Compression socks: Where did the fluid go?
September 30, 2013 6:32 AM   Subscribe

On the advice of my podiatrist, I have just started wearing compression sock. And, they work! But, where did the fluid go?

I have had some swelling in my feet for the last couple of months. (More one side then the other.) After ruling out the big issues (no congestive heart failure, no kidney failure, no blood clots), my podiatrist recommended compression socks. He wanted me to start with over the counter level compression. I have been wearing them for 4 days and got almost immediate results. When I take the socks off at the end of the day, my feet and ankles look normal for the first time in months. However, I am wondering, where did the fluid go? Obviously there was extra fluid that was causing the swelling. And, I did find out last night that if I remove the compression socks and then walk or sit for a couple of hours, the swelling will return. (But, if I take them off just before I go to bed, they do no swell up before morning if I am lying down all night.) So, where does the fluid go when I have the compression socks on?
posted by hworth to Health & Fitness (7 answers total) 1 user marked this as a favorite
Best answer: You peed it out.
posted by Ruthless Bunny at 6:33 AM on September 30, 2013 [5 favorites]

It doesn't take a lot of actual volume of fluid to make your feet and ankles seem massively hugely swollen. By discouraging it from collecting in your feet (either through compression or lying down) the fluid can stay spread out in the rest of your body, and it's not a large enough quantity for you to feel it. And yes, it's easier to pee it out when blood is getting circulated better.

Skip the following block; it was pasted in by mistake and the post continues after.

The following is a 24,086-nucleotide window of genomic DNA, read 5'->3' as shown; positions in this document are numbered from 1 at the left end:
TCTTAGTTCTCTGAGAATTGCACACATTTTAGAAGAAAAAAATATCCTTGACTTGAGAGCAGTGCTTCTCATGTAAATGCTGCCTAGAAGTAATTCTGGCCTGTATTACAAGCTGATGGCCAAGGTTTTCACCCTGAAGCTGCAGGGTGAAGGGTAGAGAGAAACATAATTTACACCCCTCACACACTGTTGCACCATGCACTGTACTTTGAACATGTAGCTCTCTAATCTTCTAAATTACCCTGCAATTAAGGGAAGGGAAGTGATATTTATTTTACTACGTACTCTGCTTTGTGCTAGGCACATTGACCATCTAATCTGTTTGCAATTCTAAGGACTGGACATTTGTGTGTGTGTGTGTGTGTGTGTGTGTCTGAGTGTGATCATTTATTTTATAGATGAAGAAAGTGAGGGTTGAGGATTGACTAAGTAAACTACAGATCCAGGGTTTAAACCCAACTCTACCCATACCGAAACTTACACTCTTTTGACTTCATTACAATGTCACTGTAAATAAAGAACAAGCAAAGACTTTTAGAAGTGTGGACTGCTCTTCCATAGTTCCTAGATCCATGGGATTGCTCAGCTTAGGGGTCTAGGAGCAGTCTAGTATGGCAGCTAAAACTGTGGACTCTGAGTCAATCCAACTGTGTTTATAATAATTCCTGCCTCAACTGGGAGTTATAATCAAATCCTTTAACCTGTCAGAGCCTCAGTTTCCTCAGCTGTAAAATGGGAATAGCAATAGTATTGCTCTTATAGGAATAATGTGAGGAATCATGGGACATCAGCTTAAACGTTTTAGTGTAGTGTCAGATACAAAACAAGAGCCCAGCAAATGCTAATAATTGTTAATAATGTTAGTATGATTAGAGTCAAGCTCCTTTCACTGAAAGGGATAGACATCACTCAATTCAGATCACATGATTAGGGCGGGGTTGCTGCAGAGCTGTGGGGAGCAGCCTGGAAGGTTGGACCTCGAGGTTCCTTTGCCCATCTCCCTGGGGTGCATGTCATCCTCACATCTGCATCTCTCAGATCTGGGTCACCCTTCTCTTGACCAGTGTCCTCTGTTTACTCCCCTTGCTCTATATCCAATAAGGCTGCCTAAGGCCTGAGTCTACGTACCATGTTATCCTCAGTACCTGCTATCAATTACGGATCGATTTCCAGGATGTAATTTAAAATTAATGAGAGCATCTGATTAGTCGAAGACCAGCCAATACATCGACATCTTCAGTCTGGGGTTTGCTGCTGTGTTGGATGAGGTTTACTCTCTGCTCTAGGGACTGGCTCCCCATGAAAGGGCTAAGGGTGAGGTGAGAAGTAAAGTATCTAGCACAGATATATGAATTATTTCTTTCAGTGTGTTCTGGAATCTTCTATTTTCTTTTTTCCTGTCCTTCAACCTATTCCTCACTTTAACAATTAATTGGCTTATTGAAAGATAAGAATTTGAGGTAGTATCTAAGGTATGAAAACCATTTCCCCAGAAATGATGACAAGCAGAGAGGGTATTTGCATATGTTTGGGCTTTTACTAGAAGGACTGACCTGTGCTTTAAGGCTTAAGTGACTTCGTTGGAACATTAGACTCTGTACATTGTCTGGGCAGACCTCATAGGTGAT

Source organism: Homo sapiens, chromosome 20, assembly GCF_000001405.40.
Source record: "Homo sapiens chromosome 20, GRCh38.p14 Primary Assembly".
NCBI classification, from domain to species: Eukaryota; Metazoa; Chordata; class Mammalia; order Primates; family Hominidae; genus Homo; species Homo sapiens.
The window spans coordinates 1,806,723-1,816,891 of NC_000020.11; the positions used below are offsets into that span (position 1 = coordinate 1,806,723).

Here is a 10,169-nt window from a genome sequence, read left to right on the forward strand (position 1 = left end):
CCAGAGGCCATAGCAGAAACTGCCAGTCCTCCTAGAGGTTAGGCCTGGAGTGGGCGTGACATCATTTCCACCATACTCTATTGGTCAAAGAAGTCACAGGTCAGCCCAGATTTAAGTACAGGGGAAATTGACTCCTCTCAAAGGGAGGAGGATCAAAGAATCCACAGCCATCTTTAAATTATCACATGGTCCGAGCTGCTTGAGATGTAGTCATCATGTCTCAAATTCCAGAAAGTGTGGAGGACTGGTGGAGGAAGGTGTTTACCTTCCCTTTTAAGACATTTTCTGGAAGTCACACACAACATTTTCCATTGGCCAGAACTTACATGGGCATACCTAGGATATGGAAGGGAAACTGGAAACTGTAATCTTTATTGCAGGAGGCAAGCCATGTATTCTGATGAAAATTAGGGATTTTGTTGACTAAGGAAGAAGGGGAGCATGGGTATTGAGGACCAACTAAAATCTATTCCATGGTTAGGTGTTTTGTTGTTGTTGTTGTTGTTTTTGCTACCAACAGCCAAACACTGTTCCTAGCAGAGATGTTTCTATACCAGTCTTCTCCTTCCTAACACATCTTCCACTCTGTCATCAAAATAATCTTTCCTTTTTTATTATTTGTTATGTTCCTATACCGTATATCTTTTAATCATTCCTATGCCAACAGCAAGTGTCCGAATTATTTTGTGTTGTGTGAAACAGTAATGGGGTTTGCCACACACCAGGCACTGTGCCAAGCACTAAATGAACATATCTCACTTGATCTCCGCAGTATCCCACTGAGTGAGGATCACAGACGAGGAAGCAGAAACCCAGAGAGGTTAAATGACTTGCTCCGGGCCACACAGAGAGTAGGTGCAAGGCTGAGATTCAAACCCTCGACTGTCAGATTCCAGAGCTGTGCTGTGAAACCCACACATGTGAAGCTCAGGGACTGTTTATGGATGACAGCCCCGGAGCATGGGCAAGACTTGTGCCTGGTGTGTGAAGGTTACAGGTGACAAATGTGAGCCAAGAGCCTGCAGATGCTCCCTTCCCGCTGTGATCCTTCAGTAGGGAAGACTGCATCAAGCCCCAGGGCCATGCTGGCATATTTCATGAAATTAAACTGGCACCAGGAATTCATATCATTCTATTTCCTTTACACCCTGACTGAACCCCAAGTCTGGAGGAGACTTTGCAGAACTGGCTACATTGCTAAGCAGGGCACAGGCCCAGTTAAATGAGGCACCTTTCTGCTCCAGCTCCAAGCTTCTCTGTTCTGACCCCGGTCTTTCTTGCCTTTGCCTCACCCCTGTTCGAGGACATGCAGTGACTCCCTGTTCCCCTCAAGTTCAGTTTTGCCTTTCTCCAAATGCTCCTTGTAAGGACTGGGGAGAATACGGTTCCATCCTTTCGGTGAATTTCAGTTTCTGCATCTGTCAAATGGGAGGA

posted by aimedwander at 6:39 AM on September 30, 2013 [2 favorites]

IANAD, but I believe the major role in actually carrying the excess fluid away (if that's what you're thinking of) is played by the lymphatic system. You may know that besides the veins and arteries that carry your blood you have a system of vessels that carry clear lymphatic fluid around. One of its main roles is gathering up excess fluid and delivering back into the circulation and on to wherever it's needed.
posted by Segundus at 8:13 AM on September 30, 2013

Response by poster: I guess I was surprised that the fluid returned so quickly when I took the socks off, but peeing it out makes sense.
posted by hworth at 8:20 AM on September 30, 2013

Interstitial fluid --> lymphatic system --> thoracic duct --> jugular vein --> right atrium (stretching it and stimulating release of atrial natriuretic peptide) --> kidneys --> pee.

Perhaps more detail than you want, but just in case...
posted by TedW at 10:40 AM on September 30, 2013 [11 favorites]

What R Bunny said. You can get similar results when you lie down and elevate your feet. The body sends it to the kidneys. The kidneys send you to the bathroom. It works for me. Several times a night.
posted by mule98J at 10:56 AM on September 30, 2013 [1 favorite]

Yep. From your tissues into your lymph system, then it works it's way up your body to be dumped into your blood, then hopefully excreted by your kidneys. Whatever portion your kidneys don't handle (because of any number of issues), gets redistributed into your tissues eventually.
posted by WasabiFlux at 2:26 PM on September 30, 2013

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